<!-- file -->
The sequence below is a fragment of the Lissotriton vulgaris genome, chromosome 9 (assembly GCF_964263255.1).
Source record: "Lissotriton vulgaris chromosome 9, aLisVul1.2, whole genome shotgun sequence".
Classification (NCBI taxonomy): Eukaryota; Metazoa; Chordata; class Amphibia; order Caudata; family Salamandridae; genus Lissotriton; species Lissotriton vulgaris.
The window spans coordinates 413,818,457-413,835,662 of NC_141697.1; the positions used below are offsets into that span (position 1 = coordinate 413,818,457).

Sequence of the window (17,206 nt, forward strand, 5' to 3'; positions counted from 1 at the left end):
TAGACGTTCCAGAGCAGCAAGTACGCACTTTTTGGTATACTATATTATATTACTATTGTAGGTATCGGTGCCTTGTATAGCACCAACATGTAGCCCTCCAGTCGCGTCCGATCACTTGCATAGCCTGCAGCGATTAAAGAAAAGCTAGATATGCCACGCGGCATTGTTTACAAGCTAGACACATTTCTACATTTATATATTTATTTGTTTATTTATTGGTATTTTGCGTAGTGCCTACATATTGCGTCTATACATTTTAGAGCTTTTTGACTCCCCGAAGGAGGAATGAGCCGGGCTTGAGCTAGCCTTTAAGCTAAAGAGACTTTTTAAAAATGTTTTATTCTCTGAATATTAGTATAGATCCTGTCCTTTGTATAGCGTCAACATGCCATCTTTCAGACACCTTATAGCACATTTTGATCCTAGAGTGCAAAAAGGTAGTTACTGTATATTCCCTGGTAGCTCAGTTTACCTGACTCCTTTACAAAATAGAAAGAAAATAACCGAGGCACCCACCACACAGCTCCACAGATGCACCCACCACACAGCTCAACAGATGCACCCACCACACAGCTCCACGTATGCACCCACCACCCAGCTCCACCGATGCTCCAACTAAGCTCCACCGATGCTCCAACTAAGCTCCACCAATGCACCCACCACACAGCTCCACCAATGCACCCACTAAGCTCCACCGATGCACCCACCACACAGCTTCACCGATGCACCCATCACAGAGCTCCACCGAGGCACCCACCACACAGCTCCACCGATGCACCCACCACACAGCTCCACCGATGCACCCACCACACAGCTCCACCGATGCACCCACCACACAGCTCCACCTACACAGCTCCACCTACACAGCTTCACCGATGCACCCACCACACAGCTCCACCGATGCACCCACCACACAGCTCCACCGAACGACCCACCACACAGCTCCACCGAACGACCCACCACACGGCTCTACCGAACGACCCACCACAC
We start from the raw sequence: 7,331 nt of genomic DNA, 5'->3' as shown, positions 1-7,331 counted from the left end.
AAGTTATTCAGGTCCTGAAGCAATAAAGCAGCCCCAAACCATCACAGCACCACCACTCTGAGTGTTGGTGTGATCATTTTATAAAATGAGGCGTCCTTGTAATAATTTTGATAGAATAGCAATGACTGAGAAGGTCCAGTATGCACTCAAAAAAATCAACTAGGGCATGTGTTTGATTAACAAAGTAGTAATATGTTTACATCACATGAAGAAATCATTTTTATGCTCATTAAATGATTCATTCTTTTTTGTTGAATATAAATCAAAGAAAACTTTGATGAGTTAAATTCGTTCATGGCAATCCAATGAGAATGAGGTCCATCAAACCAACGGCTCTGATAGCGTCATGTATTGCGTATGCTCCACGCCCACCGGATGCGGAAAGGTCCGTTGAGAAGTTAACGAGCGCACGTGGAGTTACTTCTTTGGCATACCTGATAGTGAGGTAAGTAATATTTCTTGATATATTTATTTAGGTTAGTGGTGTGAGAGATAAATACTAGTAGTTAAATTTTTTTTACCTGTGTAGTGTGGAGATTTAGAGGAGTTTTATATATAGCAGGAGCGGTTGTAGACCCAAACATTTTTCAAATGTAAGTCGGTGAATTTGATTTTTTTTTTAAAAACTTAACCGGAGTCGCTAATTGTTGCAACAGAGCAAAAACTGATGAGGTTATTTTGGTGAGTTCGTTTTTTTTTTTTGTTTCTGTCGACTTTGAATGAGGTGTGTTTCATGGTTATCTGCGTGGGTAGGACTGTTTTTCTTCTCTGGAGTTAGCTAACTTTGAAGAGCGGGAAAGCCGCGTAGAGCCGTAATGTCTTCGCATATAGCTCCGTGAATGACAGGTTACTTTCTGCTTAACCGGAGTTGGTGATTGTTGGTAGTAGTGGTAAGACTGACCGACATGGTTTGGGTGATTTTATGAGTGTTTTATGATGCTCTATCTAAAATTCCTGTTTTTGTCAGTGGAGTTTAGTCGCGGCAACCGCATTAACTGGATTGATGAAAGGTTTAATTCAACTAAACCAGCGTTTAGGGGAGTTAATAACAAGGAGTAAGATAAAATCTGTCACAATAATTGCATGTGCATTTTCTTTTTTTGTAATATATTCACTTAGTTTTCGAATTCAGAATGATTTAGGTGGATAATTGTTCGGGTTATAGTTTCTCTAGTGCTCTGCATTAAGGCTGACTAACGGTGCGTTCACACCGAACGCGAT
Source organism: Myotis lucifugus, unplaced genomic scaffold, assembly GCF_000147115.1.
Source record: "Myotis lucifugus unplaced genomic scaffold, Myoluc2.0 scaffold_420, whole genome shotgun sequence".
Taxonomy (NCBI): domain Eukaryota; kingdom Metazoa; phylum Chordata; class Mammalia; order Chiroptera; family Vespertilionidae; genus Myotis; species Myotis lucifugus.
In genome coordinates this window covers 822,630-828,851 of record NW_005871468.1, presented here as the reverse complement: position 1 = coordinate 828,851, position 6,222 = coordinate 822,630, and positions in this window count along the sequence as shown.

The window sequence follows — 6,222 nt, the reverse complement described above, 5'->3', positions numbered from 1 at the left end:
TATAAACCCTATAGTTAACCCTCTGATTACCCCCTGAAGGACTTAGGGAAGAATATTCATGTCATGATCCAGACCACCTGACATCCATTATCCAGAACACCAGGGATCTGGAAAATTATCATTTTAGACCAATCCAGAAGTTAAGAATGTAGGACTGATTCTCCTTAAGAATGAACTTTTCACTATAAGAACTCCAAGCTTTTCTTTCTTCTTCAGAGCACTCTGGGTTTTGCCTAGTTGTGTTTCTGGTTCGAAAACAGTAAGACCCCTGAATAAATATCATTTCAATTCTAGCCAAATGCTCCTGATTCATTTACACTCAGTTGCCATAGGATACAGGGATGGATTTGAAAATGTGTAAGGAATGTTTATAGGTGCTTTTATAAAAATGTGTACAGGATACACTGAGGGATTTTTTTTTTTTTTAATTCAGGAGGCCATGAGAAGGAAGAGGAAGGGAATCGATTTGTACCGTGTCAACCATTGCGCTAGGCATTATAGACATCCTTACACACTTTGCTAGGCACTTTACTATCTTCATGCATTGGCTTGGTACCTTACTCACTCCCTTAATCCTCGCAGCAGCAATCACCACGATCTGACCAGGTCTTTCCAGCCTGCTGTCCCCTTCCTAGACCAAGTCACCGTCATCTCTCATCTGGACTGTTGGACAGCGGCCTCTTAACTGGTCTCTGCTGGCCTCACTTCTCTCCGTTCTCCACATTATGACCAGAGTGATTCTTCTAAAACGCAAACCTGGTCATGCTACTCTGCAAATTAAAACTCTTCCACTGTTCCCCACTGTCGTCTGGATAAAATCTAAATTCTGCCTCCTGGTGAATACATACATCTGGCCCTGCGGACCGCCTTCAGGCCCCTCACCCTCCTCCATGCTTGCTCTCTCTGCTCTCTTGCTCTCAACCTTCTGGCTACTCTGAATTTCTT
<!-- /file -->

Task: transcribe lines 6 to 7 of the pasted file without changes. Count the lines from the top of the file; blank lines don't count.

TAGACGTTCCAGAGCAGCAAGTACGCACTTTTTGGTATACTATATTATATTACTATTGTAGGTATCGGTGCCTTGTATAGCACCAACATGTAGCCCTCCAGTCGCGTCCGATCACTTGCATAGCCTGCAGCGATTAAAGAAAAGCTAGATATGCCACGCGGCATTGTTTACAAGCTAGACACATTTCTACATTTATATATTTATTTGTTTATTTATTGGTATTTTGCGTAGTGCCTACATATTGCGTCTATACATTTTAGAGCTTTTTGACTCCCCGAAGGAGGAATGAGCCGGGCTTGAGCTAGCCTTTAAGCTAAAGAGACTTTTTAAAAATGTTTTATTCTCTGAATATTAGTATAGATCCTGTCCTTTGTATAGCGTCAACATGCCATCTTTCAGACACCTTATAGCACATTTTGATCCTAGAGTGCAAAAAGGTAGTTACTGTATATTCCCTGGTAGCTCAGTTTACCTGACTCCTTTACAAAATAGAAAGAAAATAACCGAGGCACCCACCACACAGCTCCACAGATGCACCCACCACACAGCTCAACAGATGCACCCACCACACAGCTCCACGTATGCACCCACCACCCAGCTCCACCGATGCTCCAACTAAGCTCCACCGATGCTCCAACTAAGCTCCACCAATGCACCCACCACACAGCTCCACCAATGCACCCACTAAGCTCCACCGATGCACCCACCACACAGCTTCACCGATGCACCCATCACAGAGCTCCACCGAGGCACCCACCACACAGCTCCACCGATGCACCCACCACACAGCTCCACCGATGCACCCACCACACAGCTCCACCGATGCACCCACCACACAGCTCCACCTACACAGCTCCACCTACACAGCTTCACCGATGCACCCACCACACAGCTCCACCGATGCACCCACCACACAGCTCCACCGAACGACCCACCACACAGCTCCACCGAACGACCCACCACACGGCTCTACCGAACGACCCACCACAC
We start from the raw sequence: 7,331 nt of genomic DNA, 5'->3' as shown, positions 1-7,331 counted from the left end.